Valley News - Dog Attack Launches Small Town | Unexpected

Valley News – Dog Attack Launches Small Town | Unexpected Territory

After a dog attack last week, Calais, Vt., is up in arms about what happened on the quiet dirt road and what to do about Trixie, the surviving Great Pyrennese of the incident.

On May 22, Mark Whitman filed a complaint under the town’s dog ordinance, stating that he was attacked by two dogs the evening of May 18 while running on Kent Hill Road, according to the Calais Selectboard, which held a public hearing on the incident Thursday night.

Later in the evening of May 18, the dogs’ owner, Elsa Ingpen, said she found one of them, a male named Paddington, dead in a ditch. She believes he was beaten to death, according to an interview she gave to Assistant Town Clerk Barbara Butler, and has contacted a game warden to investigate.

Roughly 30 people attended Thursday’s hearing, which lasted for two hours and took place in the Town Hall, directly across the dirt road from Ingpen’s house.

“You’re going to have to bear with us here,” said Anne Winchester, the selectboard chair, toward the end of the hearing. “We’re all brand new here, and we are feeling our way through this, like a lot of us.”

More than half of town government positions turned over in March, including the entire selectboard and the town clerk position. Calais does not have an animal control officer, which has placed the selectboard at the forefront of this debate, although there is an applicant seeking to fill the position.

The board voted to continue the hearing June 26.

According to the Calais dog ordinance, anyone may submit a complaint to the selectboard after a dog has bit them “without provocation.” The town ordinance dictates that the selectboard will hold a hearing on the matter within seven days of the filed complaint, as occurred on Thursday.

If the selectboard decides that Trixie is “vicious,” it will send Ingpen a letter outlining actions that may include “that the dog is disposed of in a humane way, muzzled, chained or confined.”

If it finds Trixie to be a “nuisance,” not a danger, the punishment would be a $50 fine for Ingpen, according to the dog ordinance.

Winchester made clear that the point of Thursday’s hearing was to collect testimony about the alleged biting incident, not to investigate Paddington’s death, which falls outside the board’s purview. Still, the topic proved impossible to avoid.

According to written statements from Whitman, the two dogs owned by Ingpen attacked his hands and the back of his leg while he was running on Robinson Cemetery Road. Whitman said he then went to Ingpen’s house, and when she opened the door, she asked him, “Are my dogs loose?” After he left, he drove himself to a hospital emergency room and received medical treatment, according to his statement.

During Thursday’s meeting, Ingpen told the selectboard that Whitman, standing at her front door, had told her that “if I find them before you do, they’re dead.”

When Ingpen found the dogs the evening of May 18, Trixie and Paddington had porcupine quills in their mouths, which she told the selectboard was a potential factor in their aggressive behavior that night.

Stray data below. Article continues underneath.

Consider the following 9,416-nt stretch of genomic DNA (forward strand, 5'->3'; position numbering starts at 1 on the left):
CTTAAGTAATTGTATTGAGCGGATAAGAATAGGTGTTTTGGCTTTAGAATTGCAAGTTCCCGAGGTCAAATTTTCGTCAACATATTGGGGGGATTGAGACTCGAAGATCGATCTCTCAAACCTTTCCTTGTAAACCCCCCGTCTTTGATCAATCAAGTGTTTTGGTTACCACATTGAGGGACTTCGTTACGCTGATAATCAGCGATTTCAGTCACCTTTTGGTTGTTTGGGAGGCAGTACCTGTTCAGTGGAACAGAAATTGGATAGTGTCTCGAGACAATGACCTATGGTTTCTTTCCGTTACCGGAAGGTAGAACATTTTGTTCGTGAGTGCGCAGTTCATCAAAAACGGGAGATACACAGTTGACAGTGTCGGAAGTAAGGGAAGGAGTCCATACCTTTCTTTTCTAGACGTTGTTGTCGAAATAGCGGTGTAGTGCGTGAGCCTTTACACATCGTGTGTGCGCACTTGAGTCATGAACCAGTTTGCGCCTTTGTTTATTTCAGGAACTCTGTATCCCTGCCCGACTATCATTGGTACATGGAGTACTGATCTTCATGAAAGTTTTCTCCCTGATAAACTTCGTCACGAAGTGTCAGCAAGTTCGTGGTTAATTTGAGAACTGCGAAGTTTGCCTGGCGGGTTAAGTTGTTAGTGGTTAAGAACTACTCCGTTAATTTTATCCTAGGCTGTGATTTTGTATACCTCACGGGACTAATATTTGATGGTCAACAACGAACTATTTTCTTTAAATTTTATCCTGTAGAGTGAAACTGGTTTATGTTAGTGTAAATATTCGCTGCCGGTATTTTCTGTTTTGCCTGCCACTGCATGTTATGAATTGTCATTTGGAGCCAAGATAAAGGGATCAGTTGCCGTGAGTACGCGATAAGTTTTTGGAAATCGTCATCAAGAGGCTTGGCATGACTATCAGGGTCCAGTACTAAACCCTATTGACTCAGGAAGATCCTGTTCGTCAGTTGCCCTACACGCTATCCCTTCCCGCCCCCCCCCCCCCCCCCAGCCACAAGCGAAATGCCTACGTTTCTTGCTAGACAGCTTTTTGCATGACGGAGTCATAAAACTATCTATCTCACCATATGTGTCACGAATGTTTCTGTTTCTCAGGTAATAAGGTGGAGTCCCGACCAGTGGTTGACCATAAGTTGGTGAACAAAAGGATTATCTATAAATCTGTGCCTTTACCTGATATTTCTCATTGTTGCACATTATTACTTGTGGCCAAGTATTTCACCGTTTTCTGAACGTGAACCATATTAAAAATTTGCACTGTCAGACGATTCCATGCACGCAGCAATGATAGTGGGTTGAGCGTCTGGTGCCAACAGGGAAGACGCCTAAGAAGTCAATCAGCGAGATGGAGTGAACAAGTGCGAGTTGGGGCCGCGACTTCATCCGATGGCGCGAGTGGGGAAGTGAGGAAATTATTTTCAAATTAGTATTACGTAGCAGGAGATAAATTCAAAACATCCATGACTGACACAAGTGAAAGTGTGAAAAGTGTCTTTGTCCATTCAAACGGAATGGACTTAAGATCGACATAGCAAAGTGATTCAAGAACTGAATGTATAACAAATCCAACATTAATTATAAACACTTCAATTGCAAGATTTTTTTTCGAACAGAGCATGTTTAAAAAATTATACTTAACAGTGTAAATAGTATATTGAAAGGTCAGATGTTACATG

Butler and Cole Bliss, the animal control officer applicant, interviewed Ingpen on May 21. Reading from that interview transcript on Thursday, Butler said, “I then asked Elsa how she determined that the dog had been beaten to death versus being hit by a car, and she said because there was no blood. Elsa called the game warden on Friday morning to file a complaint for animal abuse by Mark Whitman.”

Whitman was not present at Thursday’s hearing, a fact that Ingpen brought up as a concern for how the selectboard would receive evidence. He did not respond to a phone call requesting comment Friday morning.

Several people delivered impassioned remarks about the incident, despite Winchester telling the audience, “This is not a hearing to hear what people have to say. It’s a hearing to collect evidence so that we can make a determination as to whether we need to take some action.”

Dina Brown, a Calais resident, was one of several who testified that she has experienced no aggressive behavior from Ingpen’s dogs, but she also urged the board to address Whitman’s alleged threat.

“I feel, with my bones, that you talk about the danger and the nuisance of something, you should really think of someone who makes a threat to a family, who has a dog, that ‘I’m going to kill them if I find them first,’ that is what you should consider a danger and a nuisance to this Calais community,” Brown said.

Brown’s comments drew some applause and words of agreement from others in the room.

Several people at the hearing testified they had experienced aggressive behavior with Ingpen’s dogs, including Doug Guy, who recalled riding a bike when he encountered Ingpen and Paddington on the road in November 2021.

“As I came parallel to her, the dog attacked, latched onto my butt. She pulled hard on the rope, and that swung me around and threw me into the ditch, with the dog on top of me,” Guy said. He later presented his torn pants to the town clerk. The animal health officer and the town health officer at the time filed reports about the incident, reports that Ingpen appeared to be unaware of at the hearing.

Ingpen disputed Guy’s version of the incident, claiming that he cut in front of her and crashed into Paddington. Since the incident occurred more than a year ago, it will not be considered a first offense for Ingpen or Trixie, according to Calais’s dog ordinance.

Ingpen also urged the selectboard to keep in mind that two other Great Pyrenees dogs in Calais have been confused with her dogs in the past.

“I’m very concerned that they are reported loose, and every day they have gotten out, were out, has been falsely attributed to my dogs,” Ingpen said.

 

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